Re: allelochemical v. nutrient competition

> George Booth <booth at hpmtlgb1_lvld.hp.com> wrote:
> I think all of us at one time or another have stated that it's good to
> densely plant because "plants outcompete algae for nutrients".
> I've always felt uncomfortable about this.  Does anybody know the
> basis of this statement?  Can plants use nutrients faster, thus
> removing them from the water before algae can use them?  This seems a
> little far fetched.  Nutrients should be evenly distributed in the
> water column, easily usable by anything nearby.  
> I prefer the "allelochemcal" reasoning for dense planting.
> Any opinions?

A standard unit of measurement in my field of Forestry is "basal 
area".  Simply stated, an acre (or hectare, or any unit of land) will
support only so much "basal area", which is merely the total sum
of all the cross-sections of trees at 4.5' from the ground (called
"Diameter at Breast Height", or DBH).  For example, one acre on one 
site may support only 20 square feet of tree basal area.

As foresters, we have options:  we can grow a zillion trees with 1"
diameters, or (conceivably, limited by species morphology) we can
grow one huge tree on that acre with a six foot trunk diameter.
Regardless, that's all there is.  One site can support only so
much basal area.

A site at capacity (where basal area on the site equals that basal 
area the site will support), net productivity is low.  By cutting the
population back, you open the door for faster (and far higher net) 
nutrient fixation into biomass.  This is an argument in support
of cutting old-growth (mature) forests to favor younger, more
efficient, more productive growth.  We do that in our aquariums 
and gardens all the time.

Of course, aquatic plants are somewhat different from woody 
terrestrial plants, in that they are often able to fix biomass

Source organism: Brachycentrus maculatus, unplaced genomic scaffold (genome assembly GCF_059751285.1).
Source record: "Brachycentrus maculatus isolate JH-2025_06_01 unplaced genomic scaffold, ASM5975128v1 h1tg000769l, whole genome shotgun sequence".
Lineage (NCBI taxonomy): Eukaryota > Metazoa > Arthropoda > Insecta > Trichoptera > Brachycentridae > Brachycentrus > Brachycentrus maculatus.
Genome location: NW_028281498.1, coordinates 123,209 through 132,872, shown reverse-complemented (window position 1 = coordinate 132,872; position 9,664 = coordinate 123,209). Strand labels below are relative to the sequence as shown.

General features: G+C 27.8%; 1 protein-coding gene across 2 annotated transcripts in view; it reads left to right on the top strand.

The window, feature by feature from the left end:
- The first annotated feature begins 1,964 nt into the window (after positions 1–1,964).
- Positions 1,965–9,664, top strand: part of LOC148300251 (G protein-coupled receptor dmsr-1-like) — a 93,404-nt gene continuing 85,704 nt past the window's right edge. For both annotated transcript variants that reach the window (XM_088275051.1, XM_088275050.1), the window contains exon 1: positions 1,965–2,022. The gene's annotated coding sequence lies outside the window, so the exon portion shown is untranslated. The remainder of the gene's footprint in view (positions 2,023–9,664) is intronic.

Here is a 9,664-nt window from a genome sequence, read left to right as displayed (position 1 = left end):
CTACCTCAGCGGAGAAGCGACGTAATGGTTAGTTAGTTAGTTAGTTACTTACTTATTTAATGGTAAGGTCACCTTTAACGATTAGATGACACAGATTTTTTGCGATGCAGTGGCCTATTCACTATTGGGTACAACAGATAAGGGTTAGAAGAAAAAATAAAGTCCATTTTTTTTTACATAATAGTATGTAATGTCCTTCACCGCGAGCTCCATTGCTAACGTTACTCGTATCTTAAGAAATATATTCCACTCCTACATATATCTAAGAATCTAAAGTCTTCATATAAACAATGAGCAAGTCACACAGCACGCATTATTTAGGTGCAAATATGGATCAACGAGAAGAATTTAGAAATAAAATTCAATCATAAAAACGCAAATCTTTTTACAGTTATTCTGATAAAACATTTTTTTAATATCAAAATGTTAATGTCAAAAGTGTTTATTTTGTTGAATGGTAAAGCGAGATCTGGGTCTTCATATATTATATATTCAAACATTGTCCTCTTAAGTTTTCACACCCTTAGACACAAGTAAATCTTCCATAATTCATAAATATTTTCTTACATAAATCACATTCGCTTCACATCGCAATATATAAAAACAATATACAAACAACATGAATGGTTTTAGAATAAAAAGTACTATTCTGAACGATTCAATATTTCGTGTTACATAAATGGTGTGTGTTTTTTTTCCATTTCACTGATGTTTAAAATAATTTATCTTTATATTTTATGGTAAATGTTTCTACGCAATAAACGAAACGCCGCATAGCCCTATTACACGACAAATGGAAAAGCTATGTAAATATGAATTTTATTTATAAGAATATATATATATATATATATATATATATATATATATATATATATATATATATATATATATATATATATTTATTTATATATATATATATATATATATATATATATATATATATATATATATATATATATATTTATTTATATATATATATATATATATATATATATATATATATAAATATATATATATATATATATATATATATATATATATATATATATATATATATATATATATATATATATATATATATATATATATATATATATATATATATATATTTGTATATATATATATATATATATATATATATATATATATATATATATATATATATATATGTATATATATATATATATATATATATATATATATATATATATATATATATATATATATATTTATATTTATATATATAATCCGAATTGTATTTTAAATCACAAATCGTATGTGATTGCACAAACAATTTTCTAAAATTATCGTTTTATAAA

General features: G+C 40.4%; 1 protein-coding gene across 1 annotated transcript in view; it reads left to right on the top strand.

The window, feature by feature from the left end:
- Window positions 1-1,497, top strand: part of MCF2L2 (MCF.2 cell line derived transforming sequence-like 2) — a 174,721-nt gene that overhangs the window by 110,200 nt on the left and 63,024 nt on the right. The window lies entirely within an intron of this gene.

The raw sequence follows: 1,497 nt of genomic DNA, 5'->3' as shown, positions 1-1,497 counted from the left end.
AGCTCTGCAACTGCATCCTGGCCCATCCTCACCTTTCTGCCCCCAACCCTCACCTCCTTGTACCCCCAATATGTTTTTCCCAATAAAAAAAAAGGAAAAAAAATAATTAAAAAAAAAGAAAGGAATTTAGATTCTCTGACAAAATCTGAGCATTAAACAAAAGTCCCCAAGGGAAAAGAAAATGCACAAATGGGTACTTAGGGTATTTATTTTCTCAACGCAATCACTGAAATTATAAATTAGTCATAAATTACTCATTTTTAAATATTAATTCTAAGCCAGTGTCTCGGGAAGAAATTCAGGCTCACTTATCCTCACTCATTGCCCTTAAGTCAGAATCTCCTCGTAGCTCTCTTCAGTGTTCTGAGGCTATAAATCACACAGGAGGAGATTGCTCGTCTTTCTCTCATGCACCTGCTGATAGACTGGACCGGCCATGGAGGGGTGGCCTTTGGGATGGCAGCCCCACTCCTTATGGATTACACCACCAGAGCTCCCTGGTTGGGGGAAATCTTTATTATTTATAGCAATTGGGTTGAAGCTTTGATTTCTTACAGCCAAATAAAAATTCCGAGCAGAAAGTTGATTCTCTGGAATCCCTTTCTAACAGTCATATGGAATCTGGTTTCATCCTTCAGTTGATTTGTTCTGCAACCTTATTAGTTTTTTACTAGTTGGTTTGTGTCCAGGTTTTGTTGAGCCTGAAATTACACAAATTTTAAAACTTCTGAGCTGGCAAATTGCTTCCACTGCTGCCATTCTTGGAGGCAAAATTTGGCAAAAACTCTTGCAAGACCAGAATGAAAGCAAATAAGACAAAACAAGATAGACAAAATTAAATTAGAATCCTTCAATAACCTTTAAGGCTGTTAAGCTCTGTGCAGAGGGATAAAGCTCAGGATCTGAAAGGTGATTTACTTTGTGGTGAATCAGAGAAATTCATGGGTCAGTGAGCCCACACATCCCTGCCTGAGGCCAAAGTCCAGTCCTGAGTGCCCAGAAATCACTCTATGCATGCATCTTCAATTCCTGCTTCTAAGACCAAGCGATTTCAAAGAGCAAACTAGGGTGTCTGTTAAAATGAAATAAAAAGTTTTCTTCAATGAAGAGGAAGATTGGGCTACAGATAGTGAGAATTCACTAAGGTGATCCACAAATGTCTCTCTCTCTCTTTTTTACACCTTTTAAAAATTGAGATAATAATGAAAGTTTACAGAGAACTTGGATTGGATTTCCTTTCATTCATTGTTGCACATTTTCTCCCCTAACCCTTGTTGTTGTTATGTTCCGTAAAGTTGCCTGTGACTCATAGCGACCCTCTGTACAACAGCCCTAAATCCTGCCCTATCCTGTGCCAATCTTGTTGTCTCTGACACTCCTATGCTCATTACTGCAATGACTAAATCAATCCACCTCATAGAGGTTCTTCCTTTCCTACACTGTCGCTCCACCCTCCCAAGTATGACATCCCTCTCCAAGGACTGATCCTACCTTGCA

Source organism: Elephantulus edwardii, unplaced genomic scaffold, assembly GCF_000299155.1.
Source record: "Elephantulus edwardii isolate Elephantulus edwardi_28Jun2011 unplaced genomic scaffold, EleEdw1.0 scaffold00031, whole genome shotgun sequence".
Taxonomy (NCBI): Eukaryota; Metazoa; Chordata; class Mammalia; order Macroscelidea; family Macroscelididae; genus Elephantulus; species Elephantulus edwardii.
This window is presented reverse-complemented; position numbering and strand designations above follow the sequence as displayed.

far more efficiently without competing for basal area (which is 
often primarily important because of competition for light).  
Trees can't get taller just because nutrients and light is 
available, unlike anacharis.  Stem plants in the aquarium can 
grow and add biomass much more opportunistically than can woody 
terrestrial plants.  Thus, stem plants are much better able to 
continually fix nutrients with a limited (and even constant) 
access to square inch of substrate (a key factor in "basal area" 

I think I agree with George primarily.  While a dense vegetative
population might most EFFECTIVELY remove additional nutrients from
the water column (and possibly be able to react/buffer changes most
quickly), we are really dealing with an asymptotic decrease in
vegetative biomass production the moment competition enters into
play.  A densely planted tank will certainly *not* remove nutrients
most EFFICIENTLY (competition is a far too great a factor).  I would 
propose that a well-planted thank where the species do not choke 
each other out is equally able to compete successfully with algae 
for the nutrient base; more plants may provide incremental levels of
buffering potential, but this will largely not be realized unless
a sudden nutrient surplus is available and the species density
allows net productivity despite the heavier competition.  For 
steady-state systems, I would think that densely planted verses
moderately planted aquaria is much less an issue.

Of course, if the tank is planted such that no competition is
occurring among your "desired" vegetation, the "undesirable" form
will rear its ugly head (algae).  We *want* some level of competition
in our tanks, which can be done at either end of the sigmoidal
curve.  I conclude we need only a minimal level of competition,
and a moderately (not heavily) planted aquarium is sufficient.

Also, you don't have to prune and throw your cuttings away as 
often!    :^>

--charley                            Fort Collins, Colorado USA
charleyb at gr_hp.com	or	charley at agrostis_nrel.colostate.edu